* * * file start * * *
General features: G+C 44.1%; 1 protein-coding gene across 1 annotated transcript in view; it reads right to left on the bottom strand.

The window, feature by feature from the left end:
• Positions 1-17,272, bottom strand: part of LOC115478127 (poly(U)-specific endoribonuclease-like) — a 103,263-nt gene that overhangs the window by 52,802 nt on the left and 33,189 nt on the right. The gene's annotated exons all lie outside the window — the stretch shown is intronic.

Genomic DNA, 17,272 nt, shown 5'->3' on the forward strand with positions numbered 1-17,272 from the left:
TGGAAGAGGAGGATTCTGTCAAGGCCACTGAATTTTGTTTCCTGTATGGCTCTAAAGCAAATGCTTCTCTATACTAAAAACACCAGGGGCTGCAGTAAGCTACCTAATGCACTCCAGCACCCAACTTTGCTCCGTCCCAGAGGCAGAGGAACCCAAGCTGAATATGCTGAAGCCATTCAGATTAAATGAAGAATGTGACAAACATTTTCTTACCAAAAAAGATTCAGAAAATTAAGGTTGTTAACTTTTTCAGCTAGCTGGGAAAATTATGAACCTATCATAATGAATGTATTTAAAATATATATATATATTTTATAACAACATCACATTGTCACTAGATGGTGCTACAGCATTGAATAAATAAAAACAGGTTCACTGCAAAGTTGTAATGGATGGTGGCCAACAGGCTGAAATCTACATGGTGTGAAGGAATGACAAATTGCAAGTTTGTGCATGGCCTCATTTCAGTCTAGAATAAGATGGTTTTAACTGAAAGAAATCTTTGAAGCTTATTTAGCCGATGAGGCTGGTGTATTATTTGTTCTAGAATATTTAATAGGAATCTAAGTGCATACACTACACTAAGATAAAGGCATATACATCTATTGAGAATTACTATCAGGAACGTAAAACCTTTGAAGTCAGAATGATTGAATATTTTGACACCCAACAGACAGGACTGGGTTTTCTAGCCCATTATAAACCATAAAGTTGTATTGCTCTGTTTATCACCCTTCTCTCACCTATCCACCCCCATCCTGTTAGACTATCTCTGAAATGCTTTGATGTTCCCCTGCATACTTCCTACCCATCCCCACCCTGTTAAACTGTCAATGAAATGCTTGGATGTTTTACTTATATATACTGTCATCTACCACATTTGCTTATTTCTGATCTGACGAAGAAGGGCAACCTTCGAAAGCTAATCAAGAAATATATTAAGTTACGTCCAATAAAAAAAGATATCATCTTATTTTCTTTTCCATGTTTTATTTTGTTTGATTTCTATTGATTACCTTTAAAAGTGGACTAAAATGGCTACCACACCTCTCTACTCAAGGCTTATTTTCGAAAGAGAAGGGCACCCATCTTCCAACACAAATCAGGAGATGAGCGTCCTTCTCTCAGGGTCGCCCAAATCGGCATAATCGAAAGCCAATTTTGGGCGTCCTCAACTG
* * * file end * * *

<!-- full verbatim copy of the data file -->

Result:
General features: G+C 44.1%; 1 protein-coding gene across 1 annotated transcript in view; it reads right to left on the bottom strand.

The window, feature by feature from the left end:
• Positions 1-17,272, bottom strand: part of LOC115478127 (poly(U)-specific endoribonuclease-like) — a 103,263-nt gene that overhangs the window by 52,802 nt on the left and 33,189 nt on the right. The gene's annotated exons all lie outside the window — the stretch shown is intronic.

Genomic DNA, 17,272 nt, shown 5'->3' on the forward strand with positions numbered 1-17,272 from the left:
TGGAAGAGGAGGATTCTGTCAAGGCCACTGAATTTTGTTTCCTGTATGGCTCTAAAGCAAATGCTTCTCTATACTAAAAACACCAGGGGCTGCAGTAAGCTACCTAATGCACTCCAGCACCCAACTTTGCTCCGTCCCAGAGGCAGAGGAACCCAAGCTGAATATGCTGAAGCCATTCAGATTAAATGAAGAATGTGACAAACATTTTCTTACCAAAAAAGATTCAGAAAATTAAGGTTGTTAACTTTTTCAGCTAGCTGGGAAAATTATGAACCTATCATAATGAATGTATTTAAAATATATATATATATTTTATAACAACATCACATTGTCACTAGATGGTGCTACAGCATTGAATAAATAAAAACAGGTTCACTGCAAAGTTGTAATGGATGGTGGCCAACAGGCTGAAATCTACATGGTGTGAAGGAATGACAAATTGCAAGTTTGTGCATGGCCTCATTTCAGTCTAGAATAAGATGGTTTTAACTGAAAGAAATCTTTGAAGCTTATTTAGCCGATGAGGCTGGTGTATTATTTGTTCTAGAATATTTAATAGGAATCTAAGTGCATACACTACACTAAGATAAAGGCATATACATCTATTGAGAATTACTATCAGGAACGTAAAACCTTTGAAGTCAGAATGATTGAATATTTTGACACCCAACAGACAGGACTGGGTTTTCTAGCCCATTATAAACCATAAAGTTGTATTGCTCTGTTTATCACCCTTCTCTCACCTATCCACCCCCATCCTGTTAGACTATCTCTGAAATGCTTTGATGTTCCCCTGCATACTTCCTACCCATCCCCACCCTGTTAAACTGTCAATGAAATGCTTGGATGTTTTACTTATATATACTGTCATCTACCACATTTGCTTATTTCTGATCTGACGAAGAAGGGCAACCTTCGAAAGCTAATCAAGAAATATATTAAGTTACGTCCAATAAAAAAAGATATCATCTTATTTTCTTTTCCATGTTTTATTTTGTTTGATTTCTATTGATTACCTTTAAAAGTGGACTAAAATGGCTACCACACCTCTCTACTCAAGGCTTATTTTCGAAAGAGAAGGGCACCCATCTTCCAACACAAATCAGGAGATGAGCGTCCTTCTCTCAGGGTCGCCCAAATCGGCATAATCGAAAGCCAATTTTGGGCGTCCTCAACTG